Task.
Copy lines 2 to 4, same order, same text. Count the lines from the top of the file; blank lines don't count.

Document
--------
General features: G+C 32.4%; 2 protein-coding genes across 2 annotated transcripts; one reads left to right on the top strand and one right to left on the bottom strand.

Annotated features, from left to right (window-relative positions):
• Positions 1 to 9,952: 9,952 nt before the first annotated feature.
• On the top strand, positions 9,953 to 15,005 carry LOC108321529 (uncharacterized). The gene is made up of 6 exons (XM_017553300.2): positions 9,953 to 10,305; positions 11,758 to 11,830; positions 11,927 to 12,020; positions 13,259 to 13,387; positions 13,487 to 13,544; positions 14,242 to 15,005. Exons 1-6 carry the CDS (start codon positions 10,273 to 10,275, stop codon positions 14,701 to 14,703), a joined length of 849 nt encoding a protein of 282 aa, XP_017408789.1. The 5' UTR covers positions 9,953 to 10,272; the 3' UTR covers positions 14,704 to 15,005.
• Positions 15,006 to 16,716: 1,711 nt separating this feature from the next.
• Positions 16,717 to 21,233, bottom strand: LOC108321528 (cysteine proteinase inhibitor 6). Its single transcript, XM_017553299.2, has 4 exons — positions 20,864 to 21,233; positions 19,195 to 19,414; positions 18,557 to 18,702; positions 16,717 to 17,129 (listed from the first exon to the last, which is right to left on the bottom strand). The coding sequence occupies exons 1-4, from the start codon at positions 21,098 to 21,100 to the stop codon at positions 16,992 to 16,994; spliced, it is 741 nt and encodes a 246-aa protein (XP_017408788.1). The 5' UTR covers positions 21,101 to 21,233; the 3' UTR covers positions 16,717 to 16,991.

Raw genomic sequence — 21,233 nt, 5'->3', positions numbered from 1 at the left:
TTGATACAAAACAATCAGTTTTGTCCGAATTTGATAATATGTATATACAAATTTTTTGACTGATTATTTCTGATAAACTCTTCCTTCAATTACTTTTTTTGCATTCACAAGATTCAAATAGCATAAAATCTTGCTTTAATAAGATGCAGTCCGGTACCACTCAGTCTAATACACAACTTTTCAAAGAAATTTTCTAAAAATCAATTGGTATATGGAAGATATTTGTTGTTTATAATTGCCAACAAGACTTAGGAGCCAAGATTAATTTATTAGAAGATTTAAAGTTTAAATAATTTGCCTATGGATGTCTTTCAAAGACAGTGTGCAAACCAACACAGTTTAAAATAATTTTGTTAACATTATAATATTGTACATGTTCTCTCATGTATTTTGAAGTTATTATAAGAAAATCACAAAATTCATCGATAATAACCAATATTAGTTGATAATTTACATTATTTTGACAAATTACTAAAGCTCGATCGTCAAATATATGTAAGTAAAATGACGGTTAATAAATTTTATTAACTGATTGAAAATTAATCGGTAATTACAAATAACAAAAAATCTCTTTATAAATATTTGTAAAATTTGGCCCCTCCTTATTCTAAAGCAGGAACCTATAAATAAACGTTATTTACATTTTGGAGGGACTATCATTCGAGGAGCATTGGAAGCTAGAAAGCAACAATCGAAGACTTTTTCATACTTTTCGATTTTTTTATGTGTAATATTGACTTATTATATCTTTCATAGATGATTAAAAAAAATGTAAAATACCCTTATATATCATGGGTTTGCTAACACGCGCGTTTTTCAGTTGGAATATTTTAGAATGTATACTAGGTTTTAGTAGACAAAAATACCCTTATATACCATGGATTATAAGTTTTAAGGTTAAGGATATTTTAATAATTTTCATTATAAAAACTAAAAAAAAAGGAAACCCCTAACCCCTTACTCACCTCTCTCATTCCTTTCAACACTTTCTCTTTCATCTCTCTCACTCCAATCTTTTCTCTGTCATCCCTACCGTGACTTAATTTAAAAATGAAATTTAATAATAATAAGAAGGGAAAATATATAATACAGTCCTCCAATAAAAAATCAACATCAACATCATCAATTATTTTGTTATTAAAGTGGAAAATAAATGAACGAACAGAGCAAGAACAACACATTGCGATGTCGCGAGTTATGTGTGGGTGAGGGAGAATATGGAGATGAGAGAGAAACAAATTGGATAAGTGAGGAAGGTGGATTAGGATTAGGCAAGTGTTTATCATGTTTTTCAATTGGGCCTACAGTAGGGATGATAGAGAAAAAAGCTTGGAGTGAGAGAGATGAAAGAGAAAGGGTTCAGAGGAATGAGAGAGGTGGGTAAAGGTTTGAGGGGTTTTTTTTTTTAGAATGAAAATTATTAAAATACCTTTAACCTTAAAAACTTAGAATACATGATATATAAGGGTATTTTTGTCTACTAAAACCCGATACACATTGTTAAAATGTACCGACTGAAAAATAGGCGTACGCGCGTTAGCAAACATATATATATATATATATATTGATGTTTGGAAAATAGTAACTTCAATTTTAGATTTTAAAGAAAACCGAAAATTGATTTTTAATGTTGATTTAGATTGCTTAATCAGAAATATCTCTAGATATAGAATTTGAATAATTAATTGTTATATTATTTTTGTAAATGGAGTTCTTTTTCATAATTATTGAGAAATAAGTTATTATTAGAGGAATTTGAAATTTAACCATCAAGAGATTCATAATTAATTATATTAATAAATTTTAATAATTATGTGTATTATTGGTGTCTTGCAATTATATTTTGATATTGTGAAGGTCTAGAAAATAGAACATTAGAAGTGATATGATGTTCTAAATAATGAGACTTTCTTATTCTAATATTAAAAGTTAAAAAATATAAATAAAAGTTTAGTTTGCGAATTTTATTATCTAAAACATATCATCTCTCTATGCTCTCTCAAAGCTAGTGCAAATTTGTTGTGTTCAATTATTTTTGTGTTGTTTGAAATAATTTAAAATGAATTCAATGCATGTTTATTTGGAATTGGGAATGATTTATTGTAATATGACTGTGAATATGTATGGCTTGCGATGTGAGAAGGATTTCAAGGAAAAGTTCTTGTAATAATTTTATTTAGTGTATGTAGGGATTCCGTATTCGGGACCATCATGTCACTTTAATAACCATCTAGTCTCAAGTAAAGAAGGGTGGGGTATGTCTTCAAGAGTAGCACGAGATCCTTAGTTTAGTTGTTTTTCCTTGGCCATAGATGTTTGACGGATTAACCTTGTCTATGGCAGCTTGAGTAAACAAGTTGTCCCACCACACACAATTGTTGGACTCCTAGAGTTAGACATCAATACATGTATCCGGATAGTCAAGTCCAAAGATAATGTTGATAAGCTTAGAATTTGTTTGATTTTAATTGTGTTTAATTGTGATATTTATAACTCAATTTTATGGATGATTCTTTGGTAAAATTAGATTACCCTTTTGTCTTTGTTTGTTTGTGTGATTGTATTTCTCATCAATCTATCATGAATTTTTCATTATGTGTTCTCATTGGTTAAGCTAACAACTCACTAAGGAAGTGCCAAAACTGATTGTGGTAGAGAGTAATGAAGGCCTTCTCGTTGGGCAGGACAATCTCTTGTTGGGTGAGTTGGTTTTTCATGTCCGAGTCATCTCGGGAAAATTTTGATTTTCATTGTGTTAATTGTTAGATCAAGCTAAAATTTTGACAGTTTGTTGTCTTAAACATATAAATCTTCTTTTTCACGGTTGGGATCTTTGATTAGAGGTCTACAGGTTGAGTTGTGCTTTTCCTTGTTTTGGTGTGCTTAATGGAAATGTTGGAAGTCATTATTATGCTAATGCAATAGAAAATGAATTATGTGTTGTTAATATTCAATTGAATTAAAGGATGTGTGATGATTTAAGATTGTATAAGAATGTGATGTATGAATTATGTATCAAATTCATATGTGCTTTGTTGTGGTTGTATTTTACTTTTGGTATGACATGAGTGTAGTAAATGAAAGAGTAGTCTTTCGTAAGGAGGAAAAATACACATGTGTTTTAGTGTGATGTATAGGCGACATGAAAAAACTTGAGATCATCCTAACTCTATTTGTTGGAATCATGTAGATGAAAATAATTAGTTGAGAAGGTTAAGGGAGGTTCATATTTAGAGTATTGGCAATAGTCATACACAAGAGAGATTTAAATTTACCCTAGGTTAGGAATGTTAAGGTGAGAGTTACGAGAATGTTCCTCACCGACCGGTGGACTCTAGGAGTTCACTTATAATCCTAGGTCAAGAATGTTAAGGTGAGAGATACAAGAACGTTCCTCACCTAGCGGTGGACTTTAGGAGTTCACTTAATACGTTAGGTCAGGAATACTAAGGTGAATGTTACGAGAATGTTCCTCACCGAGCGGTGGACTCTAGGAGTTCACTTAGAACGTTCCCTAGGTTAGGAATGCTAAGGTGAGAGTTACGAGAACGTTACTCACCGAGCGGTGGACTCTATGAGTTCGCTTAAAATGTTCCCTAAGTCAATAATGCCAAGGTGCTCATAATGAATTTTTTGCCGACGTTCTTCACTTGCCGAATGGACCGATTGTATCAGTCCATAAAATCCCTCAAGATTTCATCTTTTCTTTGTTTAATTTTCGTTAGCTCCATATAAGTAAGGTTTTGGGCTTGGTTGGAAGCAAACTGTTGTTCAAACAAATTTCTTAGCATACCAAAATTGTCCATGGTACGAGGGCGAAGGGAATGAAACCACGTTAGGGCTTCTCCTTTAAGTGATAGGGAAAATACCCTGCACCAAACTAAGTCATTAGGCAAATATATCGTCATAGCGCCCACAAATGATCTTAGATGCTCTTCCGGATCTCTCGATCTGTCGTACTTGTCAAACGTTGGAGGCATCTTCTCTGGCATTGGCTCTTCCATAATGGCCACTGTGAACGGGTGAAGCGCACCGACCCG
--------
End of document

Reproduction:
Annotated features, from left to right (window-relative positions):
• Positions 1 to 9,952: 9,952 nt before the first annotated feature.
• On the top strand, positions 9,953 to 15,005 carry LOC108321529 (uncharacterized). The gene is made up of 6 exons (XM_017553300.2): positions 9,953 to 10,305; positions 11,758 to 11,830; positions 11,927 to 12,020; positions 13,259 to 13,387; positions 13,487 to 13,544; positions 14,242 to 15,005. Exons 1-6 carry the CDS (start codon positions 10,273 to 10,275, stop codon positions 14,701 to 14,703), a joined length of 849 nt encoding a protein of 282 aa, XP_017408789.1. The 5' UTR covers positions 9,953 to 10,272; the 3' UTR covers positions 14,704 to 15,005.